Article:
Posted in Nature & Environment, The Region, tagged animals, Caripe, cave, cueva del guacharo, guacharo, Monagas, nocturnal birds, oil bird, venezuela, Venezuela nature, Venezuela tourism, Venezuela wildlife, Venzuelan National Park on October 1, 2008 |
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Caripe, in the state of Monagas, Venezuela, is home to a nocturnal bird called the guácharo or “oil bird.” The guácharo (steatornis caripensis) uses echolocation to navigate through the dark cave that bears his name. La Cueva del Guácharo is an enormous cavern that goes deep into the earth of eastern Venezuela. There are underground rivers and many types of cave critters in this national park.
A visitor to the cave probably won’t see the resident birds, but will definitely hear them. From the roof of the cave, they squawk in protest at the intruding flashlights that interrupt their sleep. At sunset, the guácharos wake to leave their cave in search of breakfast. Popular legend says they fly to Brazil for seeds, but the park guides will assure you that this is impossible, since the oil palm fruits they eat are close to the cave. If they went to Brazil, they could never get back in time for bed in the morning.
The cacophony and the spectacle of thousands of guácharos leaving the cave are amazing, and make the cave a favorite attraction for tourists and locals. Many people camp out to see and hear them return in the morning. La Cueva del Guácharo is one more example of Venezuela’s wonderful and diverse natural heritage.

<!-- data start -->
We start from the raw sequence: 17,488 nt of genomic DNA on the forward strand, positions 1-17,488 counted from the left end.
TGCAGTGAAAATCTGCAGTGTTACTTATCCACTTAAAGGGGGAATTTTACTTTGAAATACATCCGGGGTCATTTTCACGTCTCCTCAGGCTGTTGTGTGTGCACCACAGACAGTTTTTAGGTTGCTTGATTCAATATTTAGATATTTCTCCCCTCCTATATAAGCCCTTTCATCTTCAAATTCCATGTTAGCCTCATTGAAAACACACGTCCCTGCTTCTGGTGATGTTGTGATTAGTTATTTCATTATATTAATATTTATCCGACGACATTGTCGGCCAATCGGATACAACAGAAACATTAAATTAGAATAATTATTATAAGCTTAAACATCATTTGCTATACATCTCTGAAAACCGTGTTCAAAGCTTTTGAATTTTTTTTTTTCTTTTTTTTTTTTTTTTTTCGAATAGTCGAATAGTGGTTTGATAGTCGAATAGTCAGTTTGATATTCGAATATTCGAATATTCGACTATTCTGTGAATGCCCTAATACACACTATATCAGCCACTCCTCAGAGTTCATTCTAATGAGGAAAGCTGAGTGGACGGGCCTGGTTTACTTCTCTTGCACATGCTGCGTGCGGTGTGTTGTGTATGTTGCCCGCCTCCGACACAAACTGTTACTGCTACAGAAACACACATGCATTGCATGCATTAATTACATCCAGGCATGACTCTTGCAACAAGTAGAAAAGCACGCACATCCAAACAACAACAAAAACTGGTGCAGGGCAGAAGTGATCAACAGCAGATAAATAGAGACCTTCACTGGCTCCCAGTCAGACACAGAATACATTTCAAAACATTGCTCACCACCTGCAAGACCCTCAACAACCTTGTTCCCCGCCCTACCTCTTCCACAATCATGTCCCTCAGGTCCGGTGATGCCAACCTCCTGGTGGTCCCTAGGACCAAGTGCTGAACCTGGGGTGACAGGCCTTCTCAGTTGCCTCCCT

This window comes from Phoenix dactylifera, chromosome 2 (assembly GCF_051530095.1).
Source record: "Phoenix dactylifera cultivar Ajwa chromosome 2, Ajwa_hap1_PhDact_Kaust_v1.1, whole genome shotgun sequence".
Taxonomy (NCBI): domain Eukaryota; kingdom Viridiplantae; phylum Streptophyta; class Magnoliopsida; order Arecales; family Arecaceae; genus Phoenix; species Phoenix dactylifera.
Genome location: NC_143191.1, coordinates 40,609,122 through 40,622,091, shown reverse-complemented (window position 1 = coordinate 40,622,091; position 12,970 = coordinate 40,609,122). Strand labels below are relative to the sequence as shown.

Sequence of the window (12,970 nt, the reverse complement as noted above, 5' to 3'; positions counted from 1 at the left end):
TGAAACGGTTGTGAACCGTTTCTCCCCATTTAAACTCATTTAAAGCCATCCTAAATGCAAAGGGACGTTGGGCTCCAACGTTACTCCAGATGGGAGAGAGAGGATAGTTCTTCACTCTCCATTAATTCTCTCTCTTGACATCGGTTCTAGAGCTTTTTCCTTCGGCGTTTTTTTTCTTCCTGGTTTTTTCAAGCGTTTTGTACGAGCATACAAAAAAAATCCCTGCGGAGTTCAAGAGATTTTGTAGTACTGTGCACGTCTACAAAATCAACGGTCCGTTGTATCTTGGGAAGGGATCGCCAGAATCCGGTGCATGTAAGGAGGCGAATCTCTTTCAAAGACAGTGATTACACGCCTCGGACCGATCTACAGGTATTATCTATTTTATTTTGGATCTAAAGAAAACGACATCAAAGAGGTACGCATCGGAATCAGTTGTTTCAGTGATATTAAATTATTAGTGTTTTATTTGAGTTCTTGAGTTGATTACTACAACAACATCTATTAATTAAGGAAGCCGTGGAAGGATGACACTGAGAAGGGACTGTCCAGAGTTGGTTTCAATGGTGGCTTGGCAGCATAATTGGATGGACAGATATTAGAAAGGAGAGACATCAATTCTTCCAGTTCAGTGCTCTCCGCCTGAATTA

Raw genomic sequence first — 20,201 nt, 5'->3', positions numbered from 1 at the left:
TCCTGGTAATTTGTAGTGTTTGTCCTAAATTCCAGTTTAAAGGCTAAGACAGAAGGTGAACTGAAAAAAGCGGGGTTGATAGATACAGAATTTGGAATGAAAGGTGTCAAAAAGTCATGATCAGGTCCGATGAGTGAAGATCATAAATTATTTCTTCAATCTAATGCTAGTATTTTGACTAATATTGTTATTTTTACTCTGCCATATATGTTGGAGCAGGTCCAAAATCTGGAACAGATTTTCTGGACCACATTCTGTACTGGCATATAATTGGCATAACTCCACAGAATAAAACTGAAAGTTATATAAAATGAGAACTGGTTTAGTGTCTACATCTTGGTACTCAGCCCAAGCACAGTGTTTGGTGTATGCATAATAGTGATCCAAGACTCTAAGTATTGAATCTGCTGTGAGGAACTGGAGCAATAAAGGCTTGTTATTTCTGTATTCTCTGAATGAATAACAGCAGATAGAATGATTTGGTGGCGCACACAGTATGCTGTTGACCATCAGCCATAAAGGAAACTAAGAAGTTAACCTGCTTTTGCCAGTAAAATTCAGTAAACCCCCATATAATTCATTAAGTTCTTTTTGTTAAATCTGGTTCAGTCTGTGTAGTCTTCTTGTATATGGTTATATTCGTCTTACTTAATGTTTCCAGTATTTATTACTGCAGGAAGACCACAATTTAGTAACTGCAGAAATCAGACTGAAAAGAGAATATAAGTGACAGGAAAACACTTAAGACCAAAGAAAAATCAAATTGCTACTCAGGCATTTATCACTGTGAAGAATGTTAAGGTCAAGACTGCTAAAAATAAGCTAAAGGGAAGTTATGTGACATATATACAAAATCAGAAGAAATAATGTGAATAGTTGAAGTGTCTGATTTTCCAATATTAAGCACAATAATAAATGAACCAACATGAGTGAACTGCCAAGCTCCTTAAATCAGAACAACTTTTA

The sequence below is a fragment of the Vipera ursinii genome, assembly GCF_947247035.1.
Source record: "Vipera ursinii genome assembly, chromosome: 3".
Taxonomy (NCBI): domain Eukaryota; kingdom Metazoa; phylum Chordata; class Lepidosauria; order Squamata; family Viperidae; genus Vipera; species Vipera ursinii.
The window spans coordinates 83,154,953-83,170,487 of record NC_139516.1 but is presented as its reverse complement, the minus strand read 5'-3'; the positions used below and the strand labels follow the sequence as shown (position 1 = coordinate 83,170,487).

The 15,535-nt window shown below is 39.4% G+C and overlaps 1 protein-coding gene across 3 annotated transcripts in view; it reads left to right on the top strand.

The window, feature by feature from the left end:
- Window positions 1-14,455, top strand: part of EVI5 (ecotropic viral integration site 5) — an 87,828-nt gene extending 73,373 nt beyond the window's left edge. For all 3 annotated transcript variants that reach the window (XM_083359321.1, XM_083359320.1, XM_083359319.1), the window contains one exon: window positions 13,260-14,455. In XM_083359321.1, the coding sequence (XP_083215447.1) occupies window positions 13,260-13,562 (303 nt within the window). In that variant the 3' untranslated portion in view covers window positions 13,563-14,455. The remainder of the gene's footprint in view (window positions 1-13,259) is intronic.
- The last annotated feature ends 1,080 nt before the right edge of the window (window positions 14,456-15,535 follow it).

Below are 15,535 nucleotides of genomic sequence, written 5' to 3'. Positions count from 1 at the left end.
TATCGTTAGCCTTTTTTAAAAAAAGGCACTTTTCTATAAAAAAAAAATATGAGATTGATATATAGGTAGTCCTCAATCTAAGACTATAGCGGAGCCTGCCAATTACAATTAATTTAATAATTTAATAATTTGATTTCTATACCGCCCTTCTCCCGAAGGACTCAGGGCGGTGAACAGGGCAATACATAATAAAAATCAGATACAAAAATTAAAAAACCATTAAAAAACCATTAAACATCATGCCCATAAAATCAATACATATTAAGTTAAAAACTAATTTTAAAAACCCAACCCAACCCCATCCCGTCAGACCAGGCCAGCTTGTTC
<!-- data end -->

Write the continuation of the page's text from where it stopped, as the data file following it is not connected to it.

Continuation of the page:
Click for more photos and info in English and Spanish
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Posted in Arts & Culture, tagged animals, environment, environmentalism, National Parks in Venezuela, natural beauty, venezuela, venezuela and environment, Venezuela national parks, Venezuela nature, Venezuela wildlife on September 5, 2008 |
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If you can’t go see the wonders of Venezuela’s “lost world” in Canaima National Park yourself, do the next best thing: watch this video from Public Television’s “Wild Chronicles.”
The five-minute documentary follows a group of Venezuelan biologists and researchers to one of the most delicate and diverse parts of the world to collect specimens. Along the way, they discover a new species of catfish, climb up into the forest canopy to check out plants, and delve into the dark world of bats.
All of this is part of a multi-disciplinary attempt to measure local biodiversity and use that knowledge to create policies for environmental preservation. Venezuela’s wild spaces are home to a vast amount of flora and fauna, a natural patrimony that is definitely worth saving.
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With more than 1300 recorded bird species within its boundaries, Venezuela promises some of the best bird watching in South America. Its flora and fauna are spectacular too, but rapid growth in the bird-watching industry has taken many by surprise.
One species that you won’t have a hard time sighting is the Turpial, Venezuela’s national bird.
The Turpial is one of about 25 or so species of “New World Orioles,” but don’t let the name fool you. This South American beauty has more in common with a hawk than the bright orange Orioles we are accustomed to seeing in the U.S.
During March and September, the birds breed in a most unruly fashion, steeling the nests of other birds as a part of their reproductive ritual. Violent attacks against native nesters are common, and can even end in the Turpial ingesting the eggs of young hatchlings occupying their newly coveted home. It’s no wonder they have come to be known as the “nest pirates” of the Caribbean.
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